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The educational technology market is going through another upcycle. I learned that recently while writing about Education.com and Flashcard Friends (our coverage) recently. Now DreamBox Learning has revealed its web site for teaching young kids a variety of subjects through games.
Bellevue, Wash.-based DreamBox has an online site in beta testing now with four different games for kindergartners through second graders. The company announced today it has raised $7.1 million in funding from angels.
It makes sense to go after this market now, given the more engaging technologies available on Flash-based web sites. Thanks to safe online game sites such as Club Penguin (bought by Disney for $700 million last year) and Webkinz, parents are also allowing their children to play online at younger ages, said Lou Gray, CEO and co-founder of DreamBox.
Nolan Bushnell, the father of video games and founder of Atari, said a few years ago that education could benefit as much from video game technology as home entertainment had. The problem was that many “edutainment” companies got started in the 1980s and 1990s with unrealistic expectations for the CD-ROM packaged software business. Many of them went bust. Then the distance learning companies took off with the Internet, but most of those are too boring for the young in comparison to games.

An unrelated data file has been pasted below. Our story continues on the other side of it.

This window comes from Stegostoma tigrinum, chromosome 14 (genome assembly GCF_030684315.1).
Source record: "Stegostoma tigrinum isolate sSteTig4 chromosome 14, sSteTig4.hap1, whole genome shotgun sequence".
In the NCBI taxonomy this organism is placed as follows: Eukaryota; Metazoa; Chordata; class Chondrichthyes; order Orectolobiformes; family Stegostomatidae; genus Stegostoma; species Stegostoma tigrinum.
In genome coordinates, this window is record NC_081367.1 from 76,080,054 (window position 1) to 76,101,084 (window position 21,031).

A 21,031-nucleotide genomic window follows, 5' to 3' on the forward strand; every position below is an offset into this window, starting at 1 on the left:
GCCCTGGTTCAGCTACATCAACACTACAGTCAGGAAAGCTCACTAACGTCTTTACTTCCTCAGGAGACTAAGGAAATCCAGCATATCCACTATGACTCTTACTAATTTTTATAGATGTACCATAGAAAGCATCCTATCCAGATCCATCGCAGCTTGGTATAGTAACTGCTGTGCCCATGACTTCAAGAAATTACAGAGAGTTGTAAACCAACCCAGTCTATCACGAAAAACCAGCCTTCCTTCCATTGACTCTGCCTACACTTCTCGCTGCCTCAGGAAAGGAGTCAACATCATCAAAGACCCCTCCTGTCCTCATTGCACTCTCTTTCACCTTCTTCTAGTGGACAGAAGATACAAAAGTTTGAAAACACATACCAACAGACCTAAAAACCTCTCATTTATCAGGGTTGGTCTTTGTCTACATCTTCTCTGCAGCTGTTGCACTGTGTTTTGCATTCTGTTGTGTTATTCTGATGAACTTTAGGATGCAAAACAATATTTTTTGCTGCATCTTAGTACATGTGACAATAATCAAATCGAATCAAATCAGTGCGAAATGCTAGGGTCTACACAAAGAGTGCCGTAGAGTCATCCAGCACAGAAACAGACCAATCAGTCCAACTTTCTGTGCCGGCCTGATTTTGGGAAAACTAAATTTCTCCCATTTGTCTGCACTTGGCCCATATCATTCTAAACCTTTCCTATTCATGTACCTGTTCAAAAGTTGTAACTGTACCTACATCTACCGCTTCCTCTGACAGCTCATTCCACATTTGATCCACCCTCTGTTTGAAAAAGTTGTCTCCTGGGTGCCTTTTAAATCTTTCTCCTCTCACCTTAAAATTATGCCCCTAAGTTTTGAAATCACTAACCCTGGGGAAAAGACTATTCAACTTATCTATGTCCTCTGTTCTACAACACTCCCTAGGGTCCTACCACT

Now there are dozens of companies pursuing what Bushnell had in mind. According to a study by Ambient Insight, venture capital is flowing into the learning technology industry at the highest rate since 2001.
The site is in beta now and will launch in the fall of this year. Kids can play hundreds of different lessons. The themes for the game adventures include: pixies, pirates, dinosaurs and pets. The children select an animated avatar and then play a variety of adventures that teach concepts in math. Other subjects will be added over time.
There are a variety of start-ups in the educational technology market, including textbook manufacturers who are starting distance-learning sites and JumpStart World, which focuses on young kids. In video games, a movement known as “Serious Games” has been under way for several years to create games with purposes beyond entertainment.
“The kids can go off on a million different paths, depending on their own pace of learning,” Gray said. “We give them individual hints and can track their progress.”
The company was founded in February, 2006, and has 21 employees. Founders include Gray and Ben Slivka, chairman and former head of Microsoft’s Internet Explorer team.
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